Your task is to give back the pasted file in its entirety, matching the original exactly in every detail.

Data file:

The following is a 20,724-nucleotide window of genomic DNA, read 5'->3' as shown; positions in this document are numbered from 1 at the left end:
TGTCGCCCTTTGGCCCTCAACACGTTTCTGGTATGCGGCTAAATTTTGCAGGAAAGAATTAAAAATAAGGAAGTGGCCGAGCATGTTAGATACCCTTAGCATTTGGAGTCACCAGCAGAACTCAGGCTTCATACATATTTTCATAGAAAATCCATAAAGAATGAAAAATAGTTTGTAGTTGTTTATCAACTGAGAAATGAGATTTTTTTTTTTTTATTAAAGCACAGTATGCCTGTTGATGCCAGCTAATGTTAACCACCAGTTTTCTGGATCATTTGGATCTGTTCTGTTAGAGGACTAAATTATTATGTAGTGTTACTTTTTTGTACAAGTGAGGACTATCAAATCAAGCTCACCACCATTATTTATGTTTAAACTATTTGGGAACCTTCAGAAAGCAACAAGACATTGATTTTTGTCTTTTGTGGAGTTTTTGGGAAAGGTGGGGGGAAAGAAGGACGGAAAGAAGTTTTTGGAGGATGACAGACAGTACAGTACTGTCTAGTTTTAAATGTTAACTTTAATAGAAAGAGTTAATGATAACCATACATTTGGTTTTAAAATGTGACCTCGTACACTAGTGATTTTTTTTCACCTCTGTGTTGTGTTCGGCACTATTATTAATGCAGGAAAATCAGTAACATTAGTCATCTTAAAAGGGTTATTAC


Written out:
The following is a 20,724-nucleotide window of genomic DNA, read 5'->3' as shown; positions in this document are numbered from 1 at the left end:
TGTCGCCCTTTGGCCCTCAACACGTTTCTGGTATGCGGCTAAATTTTGCAGGAAAGAATTAAAAATAAGGAAGTGGCCGAGCATGTTAGATACCCTTAGCATTTGGAGTCACCAGCAGAACTCAGGCTTCATACATATTTTCATAGAAAATCCATAAAGAATGAAAAATAGTTTGTAGTTGTTTATCAACTGAGAAATGAGATTTTTTTTTTTTTATTAAAGCACAGTATGCCTGTTGATGCCAGCTAATGTTAACCACCAGTTTTCTGGATCATTTGGATCTGTTCTGTTAGAGGACTAAATTATTATGTAGTGTTACTTTTTTGTACAAGTGAGGACTATCAAATCAAGCTCACCACCATTATTTATGTTTAAACTATTTGGGAACCTTCAGAAAGCAACAAGACATTGATTTTTGTCTTTTGTGGAGTTTTTGGGAAAGGTGGGGGGAAAGAAGGACGGAAAGAAGTTTTTGGAGGATGACAGACAGTACAGTACTGTCTAGTTTTAAATGTTAACTTTAATAGAAAGAGTTAATGATAACCATACATTTGGTTTTAAAATGTGACCTCGTACACTAGTGATTTTTTTTCACCTCTGTGTTGTGTTCGGCACTATTATTAATGCAGGAAAATCAGTAACATTAGTCATCTTAAAAGGGTTATTAC